After a family violence case is detected and investigated by law enforcement offi cers or protective service employees, a decision is made as to whether the case will be turned over to the courts for judicial resolution. In some cases, efforts are made to keep the case out of the courts at all costs. In other cases, the courts are the only institution available to provide services that would meet some victim’s needs. In family violence cases, however, the victim’s place in the life course will infl uence the type of response they will receive from the courts. Unfortunately, in some cases the response is less than satisfactory. Consider the following examples of family violence cases:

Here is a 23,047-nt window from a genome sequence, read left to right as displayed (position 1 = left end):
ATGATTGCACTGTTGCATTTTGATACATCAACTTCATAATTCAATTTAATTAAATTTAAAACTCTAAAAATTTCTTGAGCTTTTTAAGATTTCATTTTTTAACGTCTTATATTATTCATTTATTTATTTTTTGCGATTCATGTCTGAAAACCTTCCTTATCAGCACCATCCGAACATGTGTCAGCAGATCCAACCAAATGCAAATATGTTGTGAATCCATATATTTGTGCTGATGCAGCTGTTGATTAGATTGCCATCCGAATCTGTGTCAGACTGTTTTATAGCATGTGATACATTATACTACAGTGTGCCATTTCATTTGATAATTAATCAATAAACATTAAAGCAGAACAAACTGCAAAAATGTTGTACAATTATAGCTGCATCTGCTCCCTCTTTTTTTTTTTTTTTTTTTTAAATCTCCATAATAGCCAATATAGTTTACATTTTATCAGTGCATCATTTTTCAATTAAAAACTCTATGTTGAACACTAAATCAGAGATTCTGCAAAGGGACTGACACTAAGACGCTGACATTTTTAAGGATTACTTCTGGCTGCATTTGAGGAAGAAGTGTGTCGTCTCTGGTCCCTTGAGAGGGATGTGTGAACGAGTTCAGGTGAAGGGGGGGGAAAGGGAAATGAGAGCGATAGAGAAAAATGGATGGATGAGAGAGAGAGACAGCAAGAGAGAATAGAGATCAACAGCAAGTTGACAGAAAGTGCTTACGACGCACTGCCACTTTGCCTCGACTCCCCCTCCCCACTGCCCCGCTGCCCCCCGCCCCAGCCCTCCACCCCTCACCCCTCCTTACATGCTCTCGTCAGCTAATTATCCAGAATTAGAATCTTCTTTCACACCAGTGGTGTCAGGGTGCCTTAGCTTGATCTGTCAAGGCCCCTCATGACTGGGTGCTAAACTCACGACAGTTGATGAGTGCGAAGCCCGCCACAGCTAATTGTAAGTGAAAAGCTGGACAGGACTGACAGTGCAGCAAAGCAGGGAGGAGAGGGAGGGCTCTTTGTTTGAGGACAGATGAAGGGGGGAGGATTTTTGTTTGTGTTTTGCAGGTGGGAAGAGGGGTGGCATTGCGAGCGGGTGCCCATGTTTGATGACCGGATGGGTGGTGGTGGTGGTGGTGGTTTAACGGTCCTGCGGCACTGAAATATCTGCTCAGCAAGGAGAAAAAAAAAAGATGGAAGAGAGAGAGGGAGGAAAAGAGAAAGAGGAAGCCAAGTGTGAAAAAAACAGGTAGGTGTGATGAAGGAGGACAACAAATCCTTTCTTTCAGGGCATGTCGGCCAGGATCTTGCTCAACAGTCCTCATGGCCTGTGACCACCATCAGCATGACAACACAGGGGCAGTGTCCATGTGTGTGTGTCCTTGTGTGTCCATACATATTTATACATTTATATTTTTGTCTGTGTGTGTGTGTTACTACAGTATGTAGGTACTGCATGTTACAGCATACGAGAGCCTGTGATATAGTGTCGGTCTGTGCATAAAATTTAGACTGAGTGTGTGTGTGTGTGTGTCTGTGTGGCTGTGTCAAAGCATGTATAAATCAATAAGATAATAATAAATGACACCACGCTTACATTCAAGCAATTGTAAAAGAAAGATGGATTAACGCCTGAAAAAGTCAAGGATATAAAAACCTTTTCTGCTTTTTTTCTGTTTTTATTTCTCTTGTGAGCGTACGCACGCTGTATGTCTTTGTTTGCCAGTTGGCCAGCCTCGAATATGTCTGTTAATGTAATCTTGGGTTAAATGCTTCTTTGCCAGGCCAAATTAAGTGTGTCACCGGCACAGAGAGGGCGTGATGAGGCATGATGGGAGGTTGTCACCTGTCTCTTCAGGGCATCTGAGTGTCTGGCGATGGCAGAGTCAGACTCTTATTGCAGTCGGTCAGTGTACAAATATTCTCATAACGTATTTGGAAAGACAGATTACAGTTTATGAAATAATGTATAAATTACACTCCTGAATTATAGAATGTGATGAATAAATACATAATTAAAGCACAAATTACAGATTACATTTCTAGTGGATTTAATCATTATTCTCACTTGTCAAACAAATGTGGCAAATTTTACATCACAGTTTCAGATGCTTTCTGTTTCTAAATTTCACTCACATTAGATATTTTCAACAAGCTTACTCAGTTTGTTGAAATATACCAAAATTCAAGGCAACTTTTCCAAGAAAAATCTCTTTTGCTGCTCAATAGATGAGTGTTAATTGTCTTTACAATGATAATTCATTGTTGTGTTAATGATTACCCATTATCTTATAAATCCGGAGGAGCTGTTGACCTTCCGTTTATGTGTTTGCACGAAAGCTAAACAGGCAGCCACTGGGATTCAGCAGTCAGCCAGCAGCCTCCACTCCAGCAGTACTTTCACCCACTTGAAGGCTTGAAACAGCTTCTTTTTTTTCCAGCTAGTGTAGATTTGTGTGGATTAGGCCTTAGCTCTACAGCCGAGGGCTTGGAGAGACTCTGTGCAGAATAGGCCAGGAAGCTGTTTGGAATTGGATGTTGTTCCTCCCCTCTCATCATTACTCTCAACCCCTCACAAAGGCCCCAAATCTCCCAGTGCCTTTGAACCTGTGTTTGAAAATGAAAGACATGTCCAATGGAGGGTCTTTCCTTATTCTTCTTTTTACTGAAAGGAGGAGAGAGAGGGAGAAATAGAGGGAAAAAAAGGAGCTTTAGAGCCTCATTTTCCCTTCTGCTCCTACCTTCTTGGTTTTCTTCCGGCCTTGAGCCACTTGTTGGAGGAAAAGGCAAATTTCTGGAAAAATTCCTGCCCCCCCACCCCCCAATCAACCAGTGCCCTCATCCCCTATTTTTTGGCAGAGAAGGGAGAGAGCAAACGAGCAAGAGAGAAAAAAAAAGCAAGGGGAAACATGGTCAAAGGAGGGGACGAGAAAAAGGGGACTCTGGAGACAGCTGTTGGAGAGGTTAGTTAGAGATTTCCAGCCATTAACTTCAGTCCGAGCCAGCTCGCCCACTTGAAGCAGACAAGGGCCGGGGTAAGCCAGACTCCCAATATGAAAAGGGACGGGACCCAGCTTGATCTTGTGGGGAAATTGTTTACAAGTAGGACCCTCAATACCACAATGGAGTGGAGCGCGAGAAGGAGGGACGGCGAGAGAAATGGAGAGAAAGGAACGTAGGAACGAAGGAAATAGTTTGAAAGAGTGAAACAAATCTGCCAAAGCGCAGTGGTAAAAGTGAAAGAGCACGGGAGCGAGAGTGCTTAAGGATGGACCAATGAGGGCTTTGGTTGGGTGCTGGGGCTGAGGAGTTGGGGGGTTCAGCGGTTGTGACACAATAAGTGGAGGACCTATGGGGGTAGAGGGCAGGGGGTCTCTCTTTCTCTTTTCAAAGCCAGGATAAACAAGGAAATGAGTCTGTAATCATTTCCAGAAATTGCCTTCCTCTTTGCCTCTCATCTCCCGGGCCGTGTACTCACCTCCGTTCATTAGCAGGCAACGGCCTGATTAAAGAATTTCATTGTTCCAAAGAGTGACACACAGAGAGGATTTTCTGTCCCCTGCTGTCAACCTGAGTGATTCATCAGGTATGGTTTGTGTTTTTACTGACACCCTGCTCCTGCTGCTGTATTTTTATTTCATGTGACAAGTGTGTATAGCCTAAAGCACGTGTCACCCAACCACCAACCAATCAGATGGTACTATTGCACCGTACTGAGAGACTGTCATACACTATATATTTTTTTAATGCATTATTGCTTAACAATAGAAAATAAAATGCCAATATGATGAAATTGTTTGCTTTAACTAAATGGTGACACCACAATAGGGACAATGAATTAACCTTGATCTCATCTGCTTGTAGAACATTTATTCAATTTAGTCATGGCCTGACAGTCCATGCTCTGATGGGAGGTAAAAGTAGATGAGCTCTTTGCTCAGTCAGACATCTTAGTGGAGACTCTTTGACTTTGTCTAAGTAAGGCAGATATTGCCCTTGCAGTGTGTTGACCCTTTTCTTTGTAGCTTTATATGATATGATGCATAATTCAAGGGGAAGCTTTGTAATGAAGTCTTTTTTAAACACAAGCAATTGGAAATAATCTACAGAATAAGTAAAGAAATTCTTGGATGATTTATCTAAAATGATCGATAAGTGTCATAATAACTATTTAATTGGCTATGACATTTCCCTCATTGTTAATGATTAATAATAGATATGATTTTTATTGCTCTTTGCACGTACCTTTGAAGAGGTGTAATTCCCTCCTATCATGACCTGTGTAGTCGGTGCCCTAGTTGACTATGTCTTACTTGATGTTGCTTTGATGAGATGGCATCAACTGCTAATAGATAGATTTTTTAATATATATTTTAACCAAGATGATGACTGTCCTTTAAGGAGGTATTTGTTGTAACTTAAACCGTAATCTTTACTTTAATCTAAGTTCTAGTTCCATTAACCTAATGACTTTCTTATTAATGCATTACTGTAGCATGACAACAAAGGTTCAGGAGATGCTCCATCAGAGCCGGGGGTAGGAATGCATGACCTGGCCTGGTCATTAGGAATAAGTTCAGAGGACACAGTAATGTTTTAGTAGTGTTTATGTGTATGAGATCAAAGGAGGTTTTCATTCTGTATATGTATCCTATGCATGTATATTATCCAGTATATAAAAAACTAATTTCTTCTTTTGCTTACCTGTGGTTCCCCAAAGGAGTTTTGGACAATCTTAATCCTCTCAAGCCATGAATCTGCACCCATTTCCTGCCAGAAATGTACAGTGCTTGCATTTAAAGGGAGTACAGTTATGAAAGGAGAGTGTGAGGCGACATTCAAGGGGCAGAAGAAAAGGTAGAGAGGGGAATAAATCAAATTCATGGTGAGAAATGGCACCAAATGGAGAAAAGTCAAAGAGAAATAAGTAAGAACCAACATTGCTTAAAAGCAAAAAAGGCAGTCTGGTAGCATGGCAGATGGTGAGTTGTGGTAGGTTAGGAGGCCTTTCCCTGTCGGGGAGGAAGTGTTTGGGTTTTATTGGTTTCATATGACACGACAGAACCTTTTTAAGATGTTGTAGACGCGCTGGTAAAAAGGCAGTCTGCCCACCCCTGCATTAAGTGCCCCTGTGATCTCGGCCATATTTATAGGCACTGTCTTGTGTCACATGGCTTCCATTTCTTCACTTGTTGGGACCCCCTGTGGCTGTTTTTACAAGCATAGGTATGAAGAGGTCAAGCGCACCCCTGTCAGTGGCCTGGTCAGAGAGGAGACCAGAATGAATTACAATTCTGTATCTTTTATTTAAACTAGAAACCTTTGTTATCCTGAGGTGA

Indeed, family violence victims experience an array of problems once their cases reach the court system. Part of the reason for the problems concerns the complexity of the courts. There are several different types of courts that hear cases in the family justice system. At the broadest level, three types of courts are involved in family violence cases-criminal courts, civil courts, and family courts. Criminal courts are those courts individuals generally think of when thinking about the judicial system. These are the courts depicted in television shows such as “Law and Order” and the once popular “The Practice” and “Night Court.” The aim of a criminal court is to determine beyond a reasonable doubt whether an individual committed a crime. In criminal cases, the offense is seen as an attack against the state and the prosecutor will represent the state in these matters. In essence, crimes are seen as public wrongs and the state has a duty to correct these wrongs in criminal courts.